5 Tips to Improve Your Visit to the OB-GYN

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5 Tips to Improve Your Visit to the OB-GYN

Visiting the gynecologist is hardly the highlight of any woman's year. And it's even worse when the appointment involves a long wait, awkward conversation, and an ice-cold speculum. But developing a good relationship with your doctor is one of the best things you can do for your health, and for your peace of mind. "You let your gynecologist in on some of the most private parts of your life, both physically and emotionally," says Nancy J. Cossler, M.D., ob-gyn and assistant professor at Case Western Reserve University School of Medicine. "She listens to your sexual-health issues, screens you for cervical and breast cancer, and supports you through nine months of pregnancy."

According to a recent study in the journal Medical Care, about 15 percent of women under age 45 see no other doctor, making their gynecologist also responsible for a host of other health matters, from stress management to cholesterol. So before you head to your next ob-gyn visit, consider these five suggestions.

1. Switch to a doctor you like
Our survey showed that 40 percent of women had signed up with a new ob-gyn because they were unhappy with their current care. Among the top complaints: judgmental or unfriendly doctors, hard-to-make appointments, and offices that always run behind schedule. "Your doctor should never make you feel guilty about your lifestyle," says Carol Livoti, M.D., a New York ob-gyn. "But it is her job to express concern about things that compromise your health, like smoking cigarettes or having unsafe sex." It's also important that you both share similar health-care philosophies. "Some doctors make you visit the office for everything—getting referrals, renewing prescriptions, receiving test results. And others may prefer to address less-pressing needs over the phone," says Livoti. "Some are very serious and never crack a smile; others may be so casual, they seem more like a friend than a physician. But you will have a better rapport—and a more comfortable visit—with a doctor whose values match yours."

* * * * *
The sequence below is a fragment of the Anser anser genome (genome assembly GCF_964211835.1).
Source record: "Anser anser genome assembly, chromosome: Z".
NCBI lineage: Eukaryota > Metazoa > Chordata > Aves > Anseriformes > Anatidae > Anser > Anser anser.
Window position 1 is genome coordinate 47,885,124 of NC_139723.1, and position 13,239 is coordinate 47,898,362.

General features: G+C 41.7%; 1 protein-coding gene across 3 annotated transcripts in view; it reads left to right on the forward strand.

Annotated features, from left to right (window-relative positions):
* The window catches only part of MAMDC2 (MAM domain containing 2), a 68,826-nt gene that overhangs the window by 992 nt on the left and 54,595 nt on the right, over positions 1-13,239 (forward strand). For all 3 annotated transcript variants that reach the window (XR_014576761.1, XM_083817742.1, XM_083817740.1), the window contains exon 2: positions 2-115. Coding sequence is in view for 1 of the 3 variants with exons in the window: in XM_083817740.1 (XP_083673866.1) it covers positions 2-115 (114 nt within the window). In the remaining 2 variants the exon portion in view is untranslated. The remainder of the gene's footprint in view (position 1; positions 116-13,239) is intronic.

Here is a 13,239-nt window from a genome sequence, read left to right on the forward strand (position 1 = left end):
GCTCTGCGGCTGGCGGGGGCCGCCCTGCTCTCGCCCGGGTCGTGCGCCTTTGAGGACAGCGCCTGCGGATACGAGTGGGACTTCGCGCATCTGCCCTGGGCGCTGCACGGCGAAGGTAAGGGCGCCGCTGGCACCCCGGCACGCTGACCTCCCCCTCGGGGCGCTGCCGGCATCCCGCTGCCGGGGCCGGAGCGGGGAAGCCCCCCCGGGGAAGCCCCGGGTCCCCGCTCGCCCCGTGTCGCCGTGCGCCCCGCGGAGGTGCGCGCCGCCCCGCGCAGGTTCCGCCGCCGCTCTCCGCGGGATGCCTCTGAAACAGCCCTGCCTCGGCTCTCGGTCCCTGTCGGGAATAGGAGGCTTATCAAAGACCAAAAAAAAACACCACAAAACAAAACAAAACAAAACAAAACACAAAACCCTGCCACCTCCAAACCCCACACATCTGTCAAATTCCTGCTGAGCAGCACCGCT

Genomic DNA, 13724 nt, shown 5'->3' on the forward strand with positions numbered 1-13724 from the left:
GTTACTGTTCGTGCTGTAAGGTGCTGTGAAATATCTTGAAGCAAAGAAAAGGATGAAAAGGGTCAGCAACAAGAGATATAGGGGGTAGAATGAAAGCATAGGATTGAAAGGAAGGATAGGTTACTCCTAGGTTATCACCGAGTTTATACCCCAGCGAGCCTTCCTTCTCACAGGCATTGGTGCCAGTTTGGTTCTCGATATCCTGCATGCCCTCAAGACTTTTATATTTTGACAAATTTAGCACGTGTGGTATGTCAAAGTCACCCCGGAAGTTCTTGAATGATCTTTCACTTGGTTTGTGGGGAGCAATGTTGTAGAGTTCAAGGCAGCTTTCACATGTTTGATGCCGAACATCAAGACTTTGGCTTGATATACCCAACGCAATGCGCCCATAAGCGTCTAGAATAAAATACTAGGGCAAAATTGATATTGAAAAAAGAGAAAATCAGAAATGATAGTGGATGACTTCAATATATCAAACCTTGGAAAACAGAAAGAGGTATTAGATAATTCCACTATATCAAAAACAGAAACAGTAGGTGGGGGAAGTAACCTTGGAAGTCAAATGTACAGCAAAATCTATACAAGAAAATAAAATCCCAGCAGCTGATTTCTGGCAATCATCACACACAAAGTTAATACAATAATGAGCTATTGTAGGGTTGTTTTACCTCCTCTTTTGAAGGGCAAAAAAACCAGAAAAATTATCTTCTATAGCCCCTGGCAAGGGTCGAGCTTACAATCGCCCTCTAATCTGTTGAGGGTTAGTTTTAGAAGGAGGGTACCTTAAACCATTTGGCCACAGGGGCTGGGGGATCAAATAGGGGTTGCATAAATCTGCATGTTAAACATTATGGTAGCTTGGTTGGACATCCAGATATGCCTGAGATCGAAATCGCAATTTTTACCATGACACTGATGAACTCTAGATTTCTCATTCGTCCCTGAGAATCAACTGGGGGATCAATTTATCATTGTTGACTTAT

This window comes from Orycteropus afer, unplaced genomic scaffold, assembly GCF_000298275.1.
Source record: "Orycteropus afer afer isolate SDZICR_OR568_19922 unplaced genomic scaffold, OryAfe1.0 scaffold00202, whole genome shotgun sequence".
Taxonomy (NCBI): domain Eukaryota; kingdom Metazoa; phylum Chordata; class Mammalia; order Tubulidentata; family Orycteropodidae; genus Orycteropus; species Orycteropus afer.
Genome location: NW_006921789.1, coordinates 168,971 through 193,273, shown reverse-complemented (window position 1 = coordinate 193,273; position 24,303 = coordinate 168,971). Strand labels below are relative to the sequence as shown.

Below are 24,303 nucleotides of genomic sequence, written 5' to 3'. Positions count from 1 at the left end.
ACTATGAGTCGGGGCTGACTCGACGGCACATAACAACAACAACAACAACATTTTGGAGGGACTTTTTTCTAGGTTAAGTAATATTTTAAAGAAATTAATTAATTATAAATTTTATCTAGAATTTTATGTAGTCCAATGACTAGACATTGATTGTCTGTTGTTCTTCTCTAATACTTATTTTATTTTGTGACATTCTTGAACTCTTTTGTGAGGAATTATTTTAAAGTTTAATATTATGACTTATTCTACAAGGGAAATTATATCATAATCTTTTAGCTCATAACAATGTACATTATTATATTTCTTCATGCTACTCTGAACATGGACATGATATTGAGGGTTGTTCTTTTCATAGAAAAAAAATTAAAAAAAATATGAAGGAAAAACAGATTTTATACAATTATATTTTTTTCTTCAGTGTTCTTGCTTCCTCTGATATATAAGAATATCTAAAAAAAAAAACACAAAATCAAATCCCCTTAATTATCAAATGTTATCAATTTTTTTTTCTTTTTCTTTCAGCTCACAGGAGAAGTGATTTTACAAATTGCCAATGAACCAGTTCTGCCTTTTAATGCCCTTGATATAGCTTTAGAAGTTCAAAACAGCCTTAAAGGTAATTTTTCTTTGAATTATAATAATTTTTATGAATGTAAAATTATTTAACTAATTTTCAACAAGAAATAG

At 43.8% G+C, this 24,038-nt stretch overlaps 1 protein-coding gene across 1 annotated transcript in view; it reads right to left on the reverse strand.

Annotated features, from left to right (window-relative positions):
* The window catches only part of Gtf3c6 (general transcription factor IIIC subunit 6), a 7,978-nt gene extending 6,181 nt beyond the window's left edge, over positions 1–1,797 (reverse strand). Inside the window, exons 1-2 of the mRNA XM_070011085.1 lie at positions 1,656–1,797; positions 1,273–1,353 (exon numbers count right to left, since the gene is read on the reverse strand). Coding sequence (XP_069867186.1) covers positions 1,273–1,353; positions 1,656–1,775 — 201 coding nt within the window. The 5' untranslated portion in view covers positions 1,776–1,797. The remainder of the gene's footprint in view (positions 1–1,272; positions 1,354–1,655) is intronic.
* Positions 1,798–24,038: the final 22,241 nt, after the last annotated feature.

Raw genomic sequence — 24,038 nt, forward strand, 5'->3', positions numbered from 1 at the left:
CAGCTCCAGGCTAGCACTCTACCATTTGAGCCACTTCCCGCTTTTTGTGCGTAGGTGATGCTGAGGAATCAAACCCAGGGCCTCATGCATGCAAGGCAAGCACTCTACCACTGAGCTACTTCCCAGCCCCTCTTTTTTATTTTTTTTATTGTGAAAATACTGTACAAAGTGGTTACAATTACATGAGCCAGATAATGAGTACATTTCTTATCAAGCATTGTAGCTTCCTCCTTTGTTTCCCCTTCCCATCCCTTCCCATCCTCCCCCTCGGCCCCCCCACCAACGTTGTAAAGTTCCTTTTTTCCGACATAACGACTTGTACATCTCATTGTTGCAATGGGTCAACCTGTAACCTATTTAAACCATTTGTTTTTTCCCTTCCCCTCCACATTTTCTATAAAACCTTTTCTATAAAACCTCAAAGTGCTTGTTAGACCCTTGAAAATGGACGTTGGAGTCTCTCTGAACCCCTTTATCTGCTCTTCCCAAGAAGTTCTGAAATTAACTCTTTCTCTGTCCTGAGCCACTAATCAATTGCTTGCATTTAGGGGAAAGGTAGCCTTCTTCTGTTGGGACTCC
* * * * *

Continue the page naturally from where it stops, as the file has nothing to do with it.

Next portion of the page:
Beyond the doctor-patient relationship, note the office environment. "You shouldn't tolerate excessive waiting, which could indicate a practice that's poorly managed," says Emily Godfrey, M.D., an assistant professor of family medicine at the University of Illinois at Chicago. If the total wait time from when you arrive to when you actually see your doctor consistently exceeds 45 minutes, consider shopping for a new physician. Ask friends for recommendations, but be sure your questions are specific: Can you discuss minor health concerns, like a yeast infection, with a nurse over the phone? In an emergency can you see the doctor that day? How easy is it to get an appointment?

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